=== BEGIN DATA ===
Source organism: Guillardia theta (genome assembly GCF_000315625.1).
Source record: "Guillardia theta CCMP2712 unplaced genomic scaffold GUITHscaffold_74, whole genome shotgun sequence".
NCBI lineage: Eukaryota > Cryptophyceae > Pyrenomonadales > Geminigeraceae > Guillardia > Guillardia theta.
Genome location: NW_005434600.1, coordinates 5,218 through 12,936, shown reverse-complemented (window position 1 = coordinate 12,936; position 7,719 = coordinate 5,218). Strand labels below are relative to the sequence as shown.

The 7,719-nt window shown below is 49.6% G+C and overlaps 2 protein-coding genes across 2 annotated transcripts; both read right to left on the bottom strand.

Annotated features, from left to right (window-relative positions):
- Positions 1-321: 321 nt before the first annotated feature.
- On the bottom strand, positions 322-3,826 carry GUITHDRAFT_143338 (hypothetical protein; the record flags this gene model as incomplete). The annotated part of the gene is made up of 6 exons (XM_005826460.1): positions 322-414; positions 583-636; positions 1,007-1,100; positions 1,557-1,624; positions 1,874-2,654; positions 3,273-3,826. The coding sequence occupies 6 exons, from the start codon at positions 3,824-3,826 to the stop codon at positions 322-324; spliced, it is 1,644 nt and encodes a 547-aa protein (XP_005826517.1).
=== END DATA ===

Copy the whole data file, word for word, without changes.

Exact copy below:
Source organism: Guillardia theta (genome assembly GCF_000315625.1).
Source record: "Guillardia theta CCMP2712 unplaced genomic scaffold GUITHscaffold_74, whole genome shotgun sequence".
NCBI lineage: Eukaryota > Cryptophyceae > Pyrenomonadales > Geminigeraceae > Guillardia > Guillardia theta.
Genome location: NW_005434600.1, coordinates 5,218 through 12,936, shown reverse-complemented (window position 1 = coordinate 12,936; position 7,719 = coordinate 5,218). Strand labels below are relative to the sequence as shown.

The 7,719-nt window shown below is 49.6% G+C and overlaps 2 protein-coding genes across 2 annotated transcripts; both read right to left on the bottom strand.

Annotated features, from left to right (window-relative positions):
- Positions 1-321: 321 nt before the first annotated feature.
- On the bottom strand, positions 322-3,826 carry GUITHDRAFT_143338 (hypothetical protein; the record flags this gene model as incomplete). The annotated part of the gene is made up of 6 exons (XM_005826460.1): positions 322-414; positions 583-636; positions 1,007-1,100; positions 1,557-1,624; positions 1,874-2,654; positions 3,273-3,826. The coding sequence occupies 6 exons, from the start codon at positions 3,824-3,826 to the stop codon at positions 322-324; spliced, it is 1,644 nt and encodes a 547-aa protein (XP_005826517.1).